Wintery day book reviews

Mother Nature can be so cruel: she teased us with nearly 70 degree weather and sunshine last weekend, but has given us rain (and snow!) all week.

Not cool.

I don’t know about you, but cold days make me want to be under a blanket, curled up with a book. I’ve read three so far this year – so I thought I would share my [very] amateur review of them. I’d be really interested if anyone has read these – and if your thoughts are different or similar to mine!

[Note – these reviews are entirely my opinion – so please don’t take offense if you feel differently. Pretty please!]

1. Miss Peregrine’s Home for Peculiar Children, by Ransom Riggs – 2 out of 5 stars. I had such high hopes for this book. I have a slight obsession with circuses, carnivals and all the wonderfully odd people who inhabit them, so maybe my sky-high expectations unfairly set this book up for failure – but nevertheless, it failed me. The beginning was great: the story was intriguing and the pictures of the peculiar children really made the author’s words come alive. But it quickly went downhill from there. The middle of the book was tolerable at best, and by the end, I was skipping entire pages just to get through it. As it usually is, my main objection to the book was the characters and how they interacted. Dialogue was painfully forced and unrealistic, the climax of the book was drawn out and contrived and the writing left plenty to be desired. Something that really bothered me is that we were expected to empathize with characters we were just introduced to – and the fact that some of these characters were quite obnoxious didn’t help. This is a teen book, so maybe a younger audience would enjoy it. But my personal opinion: pass. But do take a few minutes when you’re in a book store next to check out the pictures – they are historical photos and super cool.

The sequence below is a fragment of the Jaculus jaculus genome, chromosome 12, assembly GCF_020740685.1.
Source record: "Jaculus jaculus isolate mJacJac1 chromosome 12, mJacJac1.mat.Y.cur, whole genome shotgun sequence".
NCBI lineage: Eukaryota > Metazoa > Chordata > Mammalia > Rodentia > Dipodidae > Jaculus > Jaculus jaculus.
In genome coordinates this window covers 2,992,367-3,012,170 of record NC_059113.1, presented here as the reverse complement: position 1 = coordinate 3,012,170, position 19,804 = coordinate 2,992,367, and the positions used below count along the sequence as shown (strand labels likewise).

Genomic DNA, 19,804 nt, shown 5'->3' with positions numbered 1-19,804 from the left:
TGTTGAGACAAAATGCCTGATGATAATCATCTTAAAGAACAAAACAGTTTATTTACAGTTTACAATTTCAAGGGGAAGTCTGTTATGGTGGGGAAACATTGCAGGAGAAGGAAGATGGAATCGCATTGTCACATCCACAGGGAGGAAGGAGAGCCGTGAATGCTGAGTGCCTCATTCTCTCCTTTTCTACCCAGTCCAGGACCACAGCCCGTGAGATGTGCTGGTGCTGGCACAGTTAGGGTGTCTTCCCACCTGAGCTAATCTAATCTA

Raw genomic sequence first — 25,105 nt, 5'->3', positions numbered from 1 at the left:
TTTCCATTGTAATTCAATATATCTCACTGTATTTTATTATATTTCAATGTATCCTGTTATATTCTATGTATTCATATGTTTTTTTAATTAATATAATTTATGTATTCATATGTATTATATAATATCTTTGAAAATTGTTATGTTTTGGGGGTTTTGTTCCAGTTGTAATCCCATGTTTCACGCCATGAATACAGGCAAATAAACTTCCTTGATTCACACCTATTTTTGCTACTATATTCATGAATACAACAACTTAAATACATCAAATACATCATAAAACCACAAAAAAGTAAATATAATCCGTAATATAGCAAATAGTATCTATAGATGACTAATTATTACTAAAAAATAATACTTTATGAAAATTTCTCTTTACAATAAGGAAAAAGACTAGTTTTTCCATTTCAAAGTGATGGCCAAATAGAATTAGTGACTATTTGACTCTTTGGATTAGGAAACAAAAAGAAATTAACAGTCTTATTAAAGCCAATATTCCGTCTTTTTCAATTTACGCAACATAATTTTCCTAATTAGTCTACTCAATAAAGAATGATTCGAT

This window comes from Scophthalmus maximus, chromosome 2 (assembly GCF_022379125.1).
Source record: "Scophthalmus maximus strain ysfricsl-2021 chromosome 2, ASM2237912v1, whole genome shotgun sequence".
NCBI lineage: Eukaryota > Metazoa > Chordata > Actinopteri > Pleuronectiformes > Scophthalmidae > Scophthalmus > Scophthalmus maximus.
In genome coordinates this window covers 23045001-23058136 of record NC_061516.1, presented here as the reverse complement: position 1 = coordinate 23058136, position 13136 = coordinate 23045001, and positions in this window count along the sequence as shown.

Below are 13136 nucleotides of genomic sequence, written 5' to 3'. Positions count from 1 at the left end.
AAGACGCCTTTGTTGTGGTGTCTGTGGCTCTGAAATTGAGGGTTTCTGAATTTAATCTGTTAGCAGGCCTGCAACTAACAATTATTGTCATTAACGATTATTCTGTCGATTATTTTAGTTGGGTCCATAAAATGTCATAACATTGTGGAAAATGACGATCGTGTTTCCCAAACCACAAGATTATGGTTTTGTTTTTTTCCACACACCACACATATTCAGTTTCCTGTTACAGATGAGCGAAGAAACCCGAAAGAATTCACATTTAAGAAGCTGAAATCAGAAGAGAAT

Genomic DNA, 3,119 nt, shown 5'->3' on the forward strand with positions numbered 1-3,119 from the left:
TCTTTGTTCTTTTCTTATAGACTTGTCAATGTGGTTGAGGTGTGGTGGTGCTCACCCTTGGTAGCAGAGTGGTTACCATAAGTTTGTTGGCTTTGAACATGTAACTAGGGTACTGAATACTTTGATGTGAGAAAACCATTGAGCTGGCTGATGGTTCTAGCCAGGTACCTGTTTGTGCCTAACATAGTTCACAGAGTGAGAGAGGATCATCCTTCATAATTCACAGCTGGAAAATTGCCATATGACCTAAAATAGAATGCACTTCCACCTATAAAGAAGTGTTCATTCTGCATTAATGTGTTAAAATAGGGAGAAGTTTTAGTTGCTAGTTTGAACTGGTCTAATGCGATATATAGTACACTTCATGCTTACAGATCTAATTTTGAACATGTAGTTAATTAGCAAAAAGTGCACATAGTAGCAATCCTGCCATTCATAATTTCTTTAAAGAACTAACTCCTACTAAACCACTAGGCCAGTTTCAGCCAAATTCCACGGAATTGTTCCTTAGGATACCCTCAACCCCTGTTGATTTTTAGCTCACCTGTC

2. All the Pretty Horses, by Cormac McCarthy – 4 out of 5 stars. Another great book by my favorite author. This story about two young men who leave Texas on horse-back and cross the border into the wild land of Mexico is gripping and wonderfully written. McCarthy has an amazing talent of pulling readers in and developing relationships with the characters. This is a story of love, friendship and the things people will go through for their loved ones and friends. Parts of the book wove in Spanish dialogue (they are in Mexico, after all), however, it was done in such a way that I, someone who knows very little Spanish, was able to follow what was going on. That’s brilliant writing. One side note: whenever I recommend a McCarthy book, I warn people that he does not use quotation marks for dialogue. It doesn’t bother me at all, but it can sometimes be confusing. But other than that, this is a book I would definitely recommend.

3. Night Circus, by Erin Morgansteen – 3 out of 5 stars. As I mentioned above, I love reading about circuses. I loved Water for Elephants, so when I heard about Night Circus, I figured I would enjoy it as well. My verdict? Eh. I’m really so-so about this one. The writing was definitely better than Miss Peregrine’s Home for Peculiar Children, however, I still thought the author struggled with the same character development issues, particularly involving the story’s love interests. The descriptions of the circus and the letters included in the book were fantastic. The magic and illusions around which the book centered were exactly what I was looking for, but close to the end, the author lost me. Maybe I need to exercise my imagination a little, but for me, it was just too far out there.

I’m reading Gone Girl by Gillian Flynn right now. I certainly hope the book gets better, because as of right now, I’m not a fan. Has anyone else read this? Please tell me the characters actually become likable human beings…

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